The problem is multi-faceted. First, NHL Senior VP & Director of Hockey Operations Colin Campbell needs to throw out his current disciplinary policy which according to Campbell takes into account the extent of the injury, the history of the player and the circumstances of the play. My interpretation of that explanation has always been that Campbell simply throws a dart, while blindfolded, at the dartboard and suspends the player according to what space the dart lands in.

If you think I’m joking, let’s look back at Bertuzzi. The man committed one of the most heinous acts in NHL history, is widely thought of as a dirty player around the league (regardless of talent) and just committed a malicious hit to the head that the NHL is supposedly trying to circumvent from happening at all.

Taking all of that into consideration, the league still decided that no disciplinary hearing needed to be held because of Bertuzzi’s recent history, lack of major injury and nature of the play.

Are you effing kidding me?

Five seasons of avoiding the spotlight for dirty play (remember, it takes quite the dirty play for people to remember it, that doesn’t mean he hasn’t been a part of some shady hi-jinx in those five seasons) doesn’t erase the fact that Bertuzzi dished out one of the dirtiest hits on ice ever. It also doesn’t forgive the fact that less than a year after the NHL issued a rule change in regard to hits to the head that Bertuzzi committed one of the most blatant head-hunting shots of the 2010-11 season. Just because Ryan Johnson escaped without a severe concussion, his ear mostly intact and returned to play doesn’t give the league reason to give Bertuzzi some slack.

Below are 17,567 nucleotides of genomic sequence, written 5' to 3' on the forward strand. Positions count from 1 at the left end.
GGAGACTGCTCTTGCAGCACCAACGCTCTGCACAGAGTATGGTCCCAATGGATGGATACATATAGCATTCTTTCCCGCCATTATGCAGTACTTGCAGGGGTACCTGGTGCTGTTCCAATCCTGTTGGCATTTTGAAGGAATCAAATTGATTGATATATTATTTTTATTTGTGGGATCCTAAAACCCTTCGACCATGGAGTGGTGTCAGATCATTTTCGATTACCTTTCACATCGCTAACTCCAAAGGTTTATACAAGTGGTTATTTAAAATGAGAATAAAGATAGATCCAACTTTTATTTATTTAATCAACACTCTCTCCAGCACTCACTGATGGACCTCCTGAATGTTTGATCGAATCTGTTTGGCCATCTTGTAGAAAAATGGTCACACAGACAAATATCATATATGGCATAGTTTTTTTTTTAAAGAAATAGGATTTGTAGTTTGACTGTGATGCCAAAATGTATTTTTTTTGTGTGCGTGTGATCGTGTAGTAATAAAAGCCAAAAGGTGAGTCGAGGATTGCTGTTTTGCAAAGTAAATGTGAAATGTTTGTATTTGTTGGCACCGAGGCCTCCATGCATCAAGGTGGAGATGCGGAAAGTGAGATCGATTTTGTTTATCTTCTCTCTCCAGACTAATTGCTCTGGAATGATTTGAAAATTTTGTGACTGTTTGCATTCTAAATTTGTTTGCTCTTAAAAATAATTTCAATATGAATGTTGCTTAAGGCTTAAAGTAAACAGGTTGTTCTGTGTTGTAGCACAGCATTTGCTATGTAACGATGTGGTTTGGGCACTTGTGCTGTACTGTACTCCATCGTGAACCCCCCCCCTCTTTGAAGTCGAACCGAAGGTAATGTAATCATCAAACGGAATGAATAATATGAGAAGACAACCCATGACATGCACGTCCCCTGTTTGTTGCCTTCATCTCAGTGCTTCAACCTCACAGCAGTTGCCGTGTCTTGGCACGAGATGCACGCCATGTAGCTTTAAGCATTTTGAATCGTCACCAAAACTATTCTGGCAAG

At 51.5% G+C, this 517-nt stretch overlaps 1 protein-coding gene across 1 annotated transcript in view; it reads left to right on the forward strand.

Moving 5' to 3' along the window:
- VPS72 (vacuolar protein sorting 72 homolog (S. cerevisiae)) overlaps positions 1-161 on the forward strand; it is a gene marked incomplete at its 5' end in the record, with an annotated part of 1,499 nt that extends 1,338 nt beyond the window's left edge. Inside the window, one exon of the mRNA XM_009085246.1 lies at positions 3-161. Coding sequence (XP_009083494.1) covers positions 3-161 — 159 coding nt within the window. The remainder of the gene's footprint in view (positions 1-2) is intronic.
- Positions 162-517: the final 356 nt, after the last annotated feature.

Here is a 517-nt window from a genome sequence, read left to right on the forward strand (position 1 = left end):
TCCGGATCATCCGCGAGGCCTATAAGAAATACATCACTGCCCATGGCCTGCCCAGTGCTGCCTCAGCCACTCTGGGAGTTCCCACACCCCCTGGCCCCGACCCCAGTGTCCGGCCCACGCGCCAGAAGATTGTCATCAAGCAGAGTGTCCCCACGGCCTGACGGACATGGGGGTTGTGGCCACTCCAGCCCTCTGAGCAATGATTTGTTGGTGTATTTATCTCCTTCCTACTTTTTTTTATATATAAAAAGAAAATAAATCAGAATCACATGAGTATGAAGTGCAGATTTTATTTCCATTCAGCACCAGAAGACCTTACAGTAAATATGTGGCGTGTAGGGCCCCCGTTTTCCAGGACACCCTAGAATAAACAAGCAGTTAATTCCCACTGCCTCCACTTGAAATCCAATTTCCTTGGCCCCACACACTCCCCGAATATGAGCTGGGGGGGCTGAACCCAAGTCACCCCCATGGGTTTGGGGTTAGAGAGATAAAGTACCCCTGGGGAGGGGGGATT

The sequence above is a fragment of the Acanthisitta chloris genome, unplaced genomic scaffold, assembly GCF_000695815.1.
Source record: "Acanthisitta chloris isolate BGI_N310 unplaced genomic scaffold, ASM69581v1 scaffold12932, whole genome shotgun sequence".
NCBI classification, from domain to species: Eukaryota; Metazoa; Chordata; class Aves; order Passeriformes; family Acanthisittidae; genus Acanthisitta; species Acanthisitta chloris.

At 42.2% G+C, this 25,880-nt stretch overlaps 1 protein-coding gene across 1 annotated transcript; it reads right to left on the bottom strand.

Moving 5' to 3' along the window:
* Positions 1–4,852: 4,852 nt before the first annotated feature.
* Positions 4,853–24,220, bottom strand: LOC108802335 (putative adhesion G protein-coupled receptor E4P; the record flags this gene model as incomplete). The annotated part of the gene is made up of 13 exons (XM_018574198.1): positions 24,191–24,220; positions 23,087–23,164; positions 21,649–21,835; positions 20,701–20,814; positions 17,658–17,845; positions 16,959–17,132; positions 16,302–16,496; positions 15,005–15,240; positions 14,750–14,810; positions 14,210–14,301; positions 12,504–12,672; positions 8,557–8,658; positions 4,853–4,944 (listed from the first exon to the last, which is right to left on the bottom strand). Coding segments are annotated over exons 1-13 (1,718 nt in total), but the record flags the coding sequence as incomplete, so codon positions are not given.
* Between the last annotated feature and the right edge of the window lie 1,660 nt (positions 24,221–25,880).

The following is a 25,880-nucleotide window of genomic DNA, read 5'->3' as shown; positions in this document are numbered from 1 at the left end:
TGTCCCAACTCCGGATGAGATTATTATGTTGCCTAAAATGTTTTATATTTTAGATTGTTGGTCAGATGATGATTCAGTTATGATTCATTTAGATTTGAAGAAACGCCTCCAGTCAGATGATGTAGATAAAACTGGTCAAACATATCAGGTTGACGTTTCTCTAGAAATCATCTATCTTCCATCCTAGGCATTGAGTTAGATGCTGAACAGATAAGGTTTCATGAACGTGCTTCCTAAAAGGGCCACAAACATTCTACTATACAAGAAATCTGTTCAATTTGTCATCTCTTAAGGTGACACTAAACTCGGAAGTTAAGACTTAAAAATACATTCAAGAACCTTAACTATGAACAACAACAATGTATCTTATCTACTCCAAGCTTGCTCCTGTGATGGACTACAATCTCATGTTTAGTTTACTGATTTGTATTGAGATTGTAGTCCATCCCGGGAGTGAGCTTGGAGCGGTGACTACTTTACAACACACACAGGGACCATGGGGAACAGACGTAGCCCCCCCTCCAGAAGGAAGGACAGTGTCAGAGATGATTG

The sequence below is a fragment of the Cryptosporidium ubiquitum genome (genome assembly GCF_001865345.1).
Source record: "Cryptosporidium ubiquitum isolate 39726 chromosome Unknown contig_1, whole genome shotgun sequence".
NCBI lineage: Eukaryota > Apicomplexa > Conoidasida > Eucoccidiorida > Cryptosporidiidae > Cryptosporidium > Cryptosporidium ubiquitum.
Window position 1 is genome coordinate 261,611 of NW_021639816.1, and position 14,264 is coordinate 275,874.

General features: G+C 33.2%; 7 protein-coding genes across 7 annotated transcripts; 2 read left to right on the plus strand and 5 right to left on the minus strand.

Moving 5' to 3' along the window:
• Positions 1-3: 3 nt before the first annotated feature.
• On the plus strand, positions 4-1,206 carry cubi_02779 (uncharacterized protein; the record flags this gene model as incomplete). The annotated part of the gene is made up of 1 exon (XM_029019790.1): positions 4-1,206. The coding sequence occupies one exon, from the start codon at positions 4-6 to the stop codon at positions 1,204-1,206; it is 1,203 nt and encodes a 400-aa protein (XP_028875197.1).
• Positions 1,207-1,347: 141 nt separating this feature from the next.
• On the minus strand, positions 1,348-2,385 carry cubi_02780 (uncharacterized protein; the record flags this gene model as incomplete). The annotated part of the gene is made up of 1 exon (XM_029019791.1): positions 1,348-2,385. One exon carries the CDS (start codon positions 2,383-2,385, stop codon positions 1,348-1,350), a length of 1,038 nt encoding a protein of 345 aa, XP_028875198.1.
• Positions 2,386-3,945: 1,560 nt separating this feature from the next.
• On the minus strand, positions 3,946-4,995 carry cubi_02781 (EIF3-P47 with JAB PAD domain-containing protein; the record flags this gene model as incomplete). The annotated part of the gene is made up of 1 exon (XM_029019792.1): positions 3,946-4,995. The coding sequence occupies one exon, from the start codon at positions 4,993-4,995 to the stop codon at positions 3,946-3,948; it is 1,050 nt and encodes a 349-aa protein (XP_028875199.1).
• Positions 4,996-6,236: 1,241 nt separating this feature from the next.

Bertuzzi used up all of his chances when he was allowed back into the league in 2005. After ending another player’s career with a dirty play, he shouldn’t be allowed to earn any more passes from the NHL disciplinary committee. He should be saddled with the same type of suspension that Gillies or Cooke got.